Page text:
When Should We Do the 2 – 1 Nap Transition?

Nov 12, 2023

If you are reading this, it’s likely your baby just celebrated their first birthday; they are finally sleeping through the night, the two naps are happening on schedule, and a sense of calm finally comes over the house…. Then, they nap strike. Suddenly, out of nowhere, they wake after 30 minutes crying hysterically, refuse to go down for a nap or only sleep if they are held or driven. You might be thinking, “is it time to move to one nap a day?” It sounds like it, but let me explain so you can move through the checklist and ensure you aren’t shifting too soon or waiting too long to make the transition.

What happens when the baby refuses a nap or stops napping well?

The science side of baby sleep training and education points to hormones. When you are awake, your body is producing adenosine, known as the sleep pressure hormone. When you sleep, your adenosine levels fall.

There are other hormones at play: cortisol, which typically peaks between 4 & 6 am, preparing your body for the day, and melatonin, the sleep pressure hormone, which peaks at bedtime and is in fact, not a sleep aid but prepares the body for sleep.

So, what do hormones have to do with naps? Well, around 4 months, a baby shifts from stage-based sleep, 50% REM, and 50% Non-REM to cycle sleep, averaging 45-60 minutes through the cycles. As a baby grow, their tolerance for being awake longer and taking less frequent naps has to do with the balance of these hormones. If they are awake too long, their body can trigger stimulant hormones, which throw the whole day off and leave you with a strung-out crying baby, both in the day, at bedtime, and overnight. Schedules are the most essential part of good sleep and having the right timing is crucial to consistent longer naps that many people desire.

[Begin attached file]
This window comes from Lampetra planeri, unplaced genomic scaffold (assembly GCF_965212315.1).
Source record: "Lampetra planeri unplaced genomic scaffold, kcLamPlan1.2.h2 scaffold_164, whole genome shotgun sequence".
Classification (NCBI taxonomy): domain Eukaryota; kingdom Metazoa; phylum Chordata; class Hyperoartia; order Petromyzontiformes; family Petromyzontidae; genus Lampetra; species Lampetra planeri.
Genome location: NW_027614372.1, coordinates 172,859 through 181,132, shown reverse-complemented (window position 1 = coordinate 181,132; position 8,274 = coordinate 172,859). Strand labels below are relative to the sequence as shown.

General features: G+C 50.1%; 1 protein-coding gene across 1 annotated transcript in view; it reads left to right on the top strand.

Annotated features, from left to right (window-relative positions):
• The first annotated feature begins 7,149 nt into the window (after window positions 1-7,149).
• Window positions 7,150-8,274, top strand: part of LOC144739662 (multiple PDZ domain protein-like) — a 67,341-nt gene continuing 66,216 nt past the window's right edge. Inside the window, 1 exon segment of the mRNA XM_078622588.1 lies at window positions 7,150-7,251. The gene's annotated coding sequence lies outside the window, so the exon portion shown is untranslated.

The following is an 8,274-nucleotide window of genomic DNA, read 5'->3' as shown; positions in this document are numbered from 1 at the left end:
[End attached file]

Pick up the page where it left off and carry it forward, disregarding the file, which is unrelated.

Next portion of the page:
Nap transitions happen because of the ability of a baby to stay awake longer and balance the hormones better as they move through the first year.

The wake windows by age also yield schedules for a baby too. Here is a rough outline of those wake windows aligned around a 7:00 am and 7:00 pm day.

  • 3 months old: Typically, a 90-minute wake window between sleep and a 4 -5 nap schedule. {At this age, babies can’t consolidate naps yet, as they are on the cusp developmentally, but we have to get that stage to cycle sleep transition above done first}.
  • 4 months old: Typically, a 2-hour wake window and 4 naps. When you start sleep training, I like to suggest nap 1 and 3 are independent and naps 2 & 4 are supported to balance cuddles, independently settling but most importantly, hormone balance, AKA avoiding overtired.
  • 5 months old: Typically, a 2.5-hour wake window and 3 naps, which by now should be spaced across the day, “around” 9:30, 12:30 and 3:30.
  • 6 months old: Typically, at 2:45 – 3-hour wake window and the shifting in the month from 3-2 naps.
  • 7 months old – 11 months old – 3 hours wake window, 2 haps and 3 hours of total daytime sleep.
  • 12 months old: This is when you start to watch for changes and signs that they might be ready to move from 2-1 nap.

What age should you move a baby from 2 -1 Nap?

I recommend my sleep coaching clients between 12 & 15 months watch for signs to shift to one nap. Some kids naps at daycare will go, as mine did on their first birthday, ready or not. Kids adjust, but that’s the window you start to pay attention to. In my 10 years as a baby sleep coach, I have only moved 3 kids before 12 months to 2 naps and have had to move many more over 15 months to 1 nap because they were ready, but with so many other sleep issues happening, parents didn’t realize it.

What are the signs to move baby from 2 -1 Nap?

The first sign is that your independent sleeper is no longer taking two nice long naps. They fight one {usually the second}, and it’s battle royale to go down, or it’s very short. If that’s happening, it’s because their hormones are out of balance. They can stay awake longer, but if you put them down too soon and their adenosine levels aren’t high enough, they don’t have the “sleep drive” to take a long nap.